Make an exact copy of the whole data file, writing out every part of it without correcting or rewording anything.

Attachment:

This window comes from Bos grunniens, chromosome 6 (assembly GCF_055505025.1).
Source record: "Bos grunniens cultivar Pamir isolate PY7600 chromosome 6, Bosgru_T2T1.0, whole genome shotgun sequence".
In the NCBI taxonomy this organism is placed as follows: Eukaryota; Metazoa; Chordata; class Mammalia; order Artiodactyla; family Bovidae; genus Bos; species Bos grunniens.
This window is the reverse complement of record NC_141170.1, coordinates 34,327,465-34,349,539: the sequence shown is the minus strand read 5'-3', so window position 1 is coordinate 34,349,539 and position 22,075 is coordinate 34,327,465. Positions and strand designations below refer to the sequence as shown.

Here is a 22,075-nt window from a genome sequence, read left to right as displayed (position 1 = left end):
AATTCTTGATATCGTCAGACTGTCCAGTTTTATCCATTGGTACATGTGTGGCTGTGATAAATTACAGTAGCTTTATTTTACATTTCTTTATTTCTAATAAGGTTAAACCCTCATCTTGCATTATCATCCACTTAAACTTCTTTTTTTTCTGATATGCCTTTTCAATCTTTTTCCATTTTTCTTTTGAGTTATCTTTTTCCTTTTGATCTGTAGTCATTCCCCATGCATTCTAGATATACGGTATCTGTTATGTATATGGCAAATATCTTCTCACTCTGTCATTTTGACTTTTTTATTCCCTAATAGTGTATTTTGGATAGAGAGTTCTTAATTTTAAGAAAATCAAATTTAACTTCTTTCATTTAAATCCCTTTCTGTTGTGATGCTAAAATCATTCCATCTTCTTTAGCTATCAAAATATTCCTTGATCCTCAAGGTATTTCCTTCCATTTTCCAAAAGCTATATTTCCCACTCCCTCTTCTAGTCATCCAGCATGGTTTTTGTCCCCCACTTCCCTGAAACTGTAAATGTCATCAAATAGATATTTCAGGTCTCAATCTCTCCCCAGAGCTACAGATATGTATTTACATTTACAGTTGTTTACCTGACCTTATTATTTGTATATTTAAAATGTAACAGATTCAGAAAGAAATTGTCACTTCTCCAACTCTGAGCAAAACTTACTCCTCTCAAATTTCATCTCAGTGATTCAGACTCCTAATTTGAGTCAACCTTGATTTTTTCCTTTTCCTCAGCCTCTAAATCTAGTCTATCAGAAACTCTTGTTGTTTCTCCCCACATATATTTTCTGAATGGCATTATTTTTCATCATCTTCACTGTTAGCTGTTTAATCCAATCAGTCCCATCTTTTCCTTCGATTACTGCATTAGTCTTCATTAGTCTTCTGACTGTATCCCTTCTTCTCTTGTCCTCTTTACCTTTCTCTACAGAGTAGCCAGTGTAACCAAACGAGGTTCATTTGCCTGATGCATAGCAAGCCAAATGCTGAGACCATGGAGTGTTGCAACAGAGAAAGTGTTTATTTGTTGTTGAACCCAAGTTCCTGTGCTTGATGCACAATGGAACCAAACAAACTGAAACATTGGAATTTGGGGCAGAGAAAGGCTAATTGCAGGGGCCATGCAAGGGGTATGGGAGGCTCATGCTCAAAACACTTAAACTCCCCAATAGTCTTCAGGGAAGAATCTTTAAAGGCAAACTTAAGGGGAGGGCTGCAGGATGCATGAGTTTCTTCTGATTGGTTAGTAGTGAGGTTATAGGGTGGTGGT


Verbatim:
This window comes from Bos grunniens, chromosome 6 (assembly GCF_055505025.1).
Source record: "Bos grunniens cultivar Pamir isolate PY7600 chromosome 6, Bosgru_T2T1.0, whole genome shotgun sequence".
In the NCBI taxonomy this organism is placed as follows: Eukaryota; Metazoa; Chordata; class Mammalia; order Artiodactyla; family Bovidae; genus Bos; species Bos grunniens.
This window is the reverse complement of record NC_141170.1, coordinates 34,327,465-34,349,539: the sequence shown is the minus strand read 5'-3', so window position 1 is coordinate 34,349,539 and position 22,075 is coordinate 34,327,465. Positions and strand designations below refer to the sequence as shown.

Here is a 22,075-nt window from a genome sequence, read left to right as displayed (position 1 = left end):
AATTCTTGATATCGTCAGACTGTCCAGTTTTATCCATTGGTACATGTGTGGCTGTGATAAATTACAGTAGCTTTATTTTACATTTCTTTATTTCTAATAAGGTTAAACCCTCATCTTGCATTATCATCCACTTAAACTTCTTTTTTTTCTGATATGCCTTTTCAATCTTTTTCCATTTTTCTTTTGAGTTATCTTTTTCCTTTTGATCTGTAGTCATTCCCCATGCATTCTAGATATACGGTATCTGTTATGTATATGGCAAATATCTTCTCACTCTGTCATTTTGACTTTTTTATTCCCTAATAGTGTATTTTGGATAGAGAGTTCTTAATTTTAAGAAAATCAAATTTAACTTCTTTCATTTAAATCCCTTTCTGTTGTGATGCTAAAATCATTCCATCTTCTTTAGCTATCAAAATATTCCTTGATCCTCAAGGTATTTCCTTCCATTTTCCAAAAGCTATATTTCCCACTCCCTCTTCTAGTCATCCAGCATGGTTTTTGTCCCCCACTTCCCTGAAACTGTAAATGTCATCAAATAGATATTTCAGGTCTCAATCTCTCCCCAGAGCTACAGATATGTATTTACATTTACAGTTGTTTACCTGACCTTATTATTTGTATATTTAAAATGTAACAGATTCAGAAAGAAATTGTCACTTCTCCAACTCTGAGCAAAACTTACTCCTCTCAAATTTCATCTCAGTGATTCAGACTCCTAATTTGAGTCAACCTTGATTTTTTCCTTTTCCTCAGCCTCTAAATCTAGTCTATCAGAAACTCTTGTTGTTTCTCCCCACATATATTTTCTGAATGGCATTATTTTTCATCATCTTCACTGTTAGCTGTTTAATCCAATCAGTCCCATCTTTTCCTTCGATTACTGCATTAGTCTTCATTAGTCTTCTGACTGTATCCCTTCTTCTCTTGTCCTCTTTACCTTTCTCTACAGAGTAGCCAGTGTAACCAAACGAGGTTCATTTGCCTGATGCATAGCAAGCCAAATGCTGAGACCATGGAGTGTTGCAACAGAGAAAGTGTTTATTTGTTGTTGAACCCAAGTTCCTGTGCTTGATGCACAATGGAACCAAACAAACTGAAACATTGGAATTTGGGGCAGAGAAAGGCTAATTGCAGGGGCCATGCAAGGGGTATGGGAGGCTCATGCTCAAAACACTTAAACTCCCCAATAGTCTTCAGGGAAGAATCTTTAAAGGCAAACTTAAGGGGAGGGCTGCAGGATGCATGAGTTTCTTCTGATTGGTTAGTAGTGAGGTTATAGGGTGGTGGT